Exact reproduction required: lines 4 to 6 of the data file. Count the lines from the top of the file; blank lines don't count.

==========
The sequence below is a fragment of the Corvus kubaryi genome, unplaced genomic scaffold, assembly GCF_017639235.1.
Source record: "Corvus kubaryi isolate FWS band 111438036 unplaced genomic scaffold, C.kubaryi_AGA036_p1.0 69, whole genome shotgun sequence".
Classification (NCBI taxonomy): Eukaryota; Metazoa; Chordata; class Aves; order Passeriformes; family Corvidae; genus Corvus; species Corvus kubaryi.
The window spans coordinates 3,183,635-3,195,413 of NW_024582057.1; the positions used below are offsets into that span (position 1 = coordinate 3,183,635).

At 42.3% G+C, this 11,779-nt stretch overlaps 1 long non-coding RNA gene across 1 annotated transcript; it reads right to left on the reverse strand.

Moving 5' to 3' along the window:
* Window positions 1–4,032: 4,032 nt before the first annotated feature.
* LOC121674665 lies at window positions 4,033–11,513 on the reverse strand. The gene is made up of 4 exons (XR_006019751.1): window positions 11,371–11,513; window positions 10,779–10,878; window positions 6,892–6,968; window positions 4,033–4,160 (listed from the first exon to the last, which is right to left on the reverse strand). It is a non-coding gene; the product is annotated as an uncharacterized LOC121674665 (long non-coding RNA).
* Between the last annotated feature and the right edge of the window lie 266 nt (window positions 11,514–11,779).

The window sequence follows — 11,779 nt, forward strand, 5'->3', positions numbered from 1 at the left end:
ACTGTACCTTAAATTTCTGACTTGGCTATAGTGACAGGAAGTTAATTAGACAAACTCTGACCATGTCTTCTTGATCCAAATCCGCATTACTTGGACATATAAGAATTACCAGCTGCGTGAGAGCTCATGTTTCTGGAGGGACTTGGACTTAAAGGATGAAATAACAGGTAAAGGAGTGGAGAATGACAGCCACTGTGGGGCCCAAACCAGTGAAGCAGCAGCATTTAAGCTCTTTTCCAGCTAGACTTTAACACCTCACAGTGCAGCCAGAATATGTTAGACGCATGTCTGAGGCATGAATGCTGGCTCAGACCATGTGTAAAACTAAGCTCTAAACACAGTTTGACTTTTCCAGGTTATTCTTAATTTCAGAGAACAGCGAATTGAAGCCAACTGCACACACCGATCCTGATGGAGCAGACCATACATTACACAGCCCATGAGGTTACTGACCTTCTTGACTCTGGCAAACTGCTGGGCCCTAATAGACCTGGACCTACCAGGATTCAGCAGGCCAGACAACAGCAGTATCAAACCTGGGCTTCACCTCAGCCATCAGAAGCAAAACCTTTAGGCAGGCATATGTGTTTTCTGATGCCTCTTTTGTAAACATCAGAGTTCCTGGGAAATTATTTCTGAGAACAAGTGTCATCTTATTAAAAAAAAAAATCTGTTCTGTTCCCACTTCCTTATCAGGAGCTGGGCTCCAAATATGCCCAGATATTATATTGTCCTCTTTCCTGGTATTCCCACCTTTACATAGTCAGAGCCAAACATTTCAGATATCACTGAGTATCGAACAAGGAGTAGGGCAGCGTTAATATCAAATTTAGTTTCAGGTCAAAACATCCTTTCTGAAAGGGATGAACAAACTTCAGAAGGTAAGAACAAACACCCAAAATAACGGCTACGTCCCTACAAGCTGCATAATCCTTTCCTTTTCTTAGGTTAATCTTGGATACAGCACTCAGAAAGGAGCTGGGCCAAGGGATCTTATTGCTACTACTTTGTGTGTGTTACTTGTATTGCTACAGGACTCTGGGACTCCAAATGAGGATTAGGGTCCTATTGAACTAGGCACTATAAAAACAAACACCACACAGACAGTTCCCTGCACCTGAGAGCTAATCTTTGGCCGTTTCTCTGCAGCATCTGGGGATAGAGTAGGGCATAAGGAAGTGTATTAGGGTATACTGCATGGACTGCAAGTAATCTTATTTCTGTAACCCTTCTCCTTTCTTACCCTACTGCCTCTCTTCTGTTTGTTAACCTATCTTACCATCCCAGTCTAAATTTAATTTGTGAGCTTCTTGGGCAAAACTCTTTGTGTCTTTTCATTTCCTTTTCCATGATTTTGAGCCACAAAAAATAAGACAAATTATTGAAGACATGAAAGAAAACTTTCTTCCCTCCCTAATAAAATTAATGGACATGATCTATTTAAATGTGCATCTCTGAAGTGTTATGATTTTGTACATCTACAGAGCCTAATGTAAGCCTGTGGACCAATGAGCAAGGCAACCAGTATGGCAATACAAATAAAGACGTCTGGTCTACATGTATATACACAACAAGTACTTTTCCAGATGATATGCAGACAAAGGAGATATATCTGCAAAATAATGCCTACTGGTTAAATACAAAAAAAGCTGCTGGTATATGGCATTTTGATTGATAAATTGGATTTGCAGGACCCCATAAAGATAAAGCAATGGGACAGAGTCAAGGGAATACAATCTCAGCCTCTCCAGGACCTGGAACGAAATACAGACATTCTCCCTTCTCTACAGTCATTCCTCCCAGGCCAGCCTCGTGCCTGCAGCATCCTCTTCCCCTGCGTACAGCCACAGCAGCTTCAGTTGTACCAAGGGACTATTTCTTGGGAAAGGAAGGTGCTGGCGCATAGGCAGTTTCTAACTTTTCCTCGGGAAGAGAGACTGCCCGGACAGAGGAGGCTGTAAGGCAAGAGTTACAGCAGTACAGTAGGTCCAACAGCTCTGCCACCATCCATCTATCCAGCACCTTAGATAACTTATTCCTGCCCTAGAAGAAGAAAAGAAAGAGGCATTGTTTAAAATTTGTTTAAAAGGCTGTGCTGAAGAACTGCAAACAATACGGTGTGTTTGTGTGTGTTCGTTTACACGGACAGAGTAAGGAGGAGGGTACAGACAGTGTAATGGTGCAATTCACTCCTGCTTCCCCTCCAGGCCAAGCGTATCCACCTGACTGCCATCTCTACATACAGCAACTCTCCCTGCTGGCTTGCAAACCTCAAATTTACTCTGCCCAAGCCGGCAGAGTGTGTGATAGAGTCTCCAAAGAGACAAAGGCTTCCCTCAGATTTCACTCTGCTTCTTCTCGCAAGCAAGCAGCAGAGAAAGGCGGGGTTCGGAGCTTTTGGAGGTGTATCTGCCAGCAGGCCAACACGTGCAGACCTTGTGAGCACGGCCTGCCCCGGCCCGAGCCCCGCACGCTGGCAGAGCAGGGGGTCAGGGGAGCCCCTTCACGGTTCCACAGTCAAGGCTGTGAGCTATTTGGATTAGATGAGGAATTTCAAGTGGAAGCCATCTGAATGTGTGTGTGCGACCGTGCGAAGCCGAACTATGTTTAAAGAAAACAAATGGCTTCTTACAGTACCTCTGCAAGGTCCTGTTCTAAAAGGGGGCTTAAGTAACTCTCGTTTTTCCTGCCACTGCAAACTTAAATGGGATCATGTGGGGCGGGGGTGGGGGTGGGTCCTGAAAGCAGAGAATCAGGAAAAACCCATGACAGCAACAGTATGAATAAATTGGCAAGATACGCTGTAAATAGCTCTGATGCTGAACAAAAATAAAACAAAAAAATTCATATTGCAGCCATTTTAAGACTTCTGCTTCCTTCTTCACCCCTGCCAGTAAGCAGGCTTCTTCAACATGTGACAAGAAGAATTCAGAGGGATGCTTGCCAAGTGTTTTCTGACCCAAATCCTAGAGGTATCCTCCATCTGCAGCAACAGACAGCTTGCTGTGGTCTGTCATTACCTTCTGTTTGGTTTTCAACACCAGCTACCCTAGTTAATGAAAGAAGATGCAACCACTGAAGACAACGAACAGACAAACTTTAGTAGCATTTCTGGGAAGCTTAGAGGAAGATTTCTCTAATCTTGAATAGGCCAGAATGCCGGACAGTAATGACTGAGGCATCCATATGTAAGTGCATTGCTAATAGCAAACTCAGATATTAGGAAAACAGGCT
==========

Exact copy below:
The window spans coordinates 3,183,635-3,195,413 of NW_024582057.1; the positions used below are offsets into that span (position 1 = coordinate 3,183,635).

At 42.3% G+C, this 11,779-nt stretch overlaps 1 long non-coding RNA gene across 1 annotated transcript; it reads right to left on the reverse strand.

Moving 5' to 3' along the window: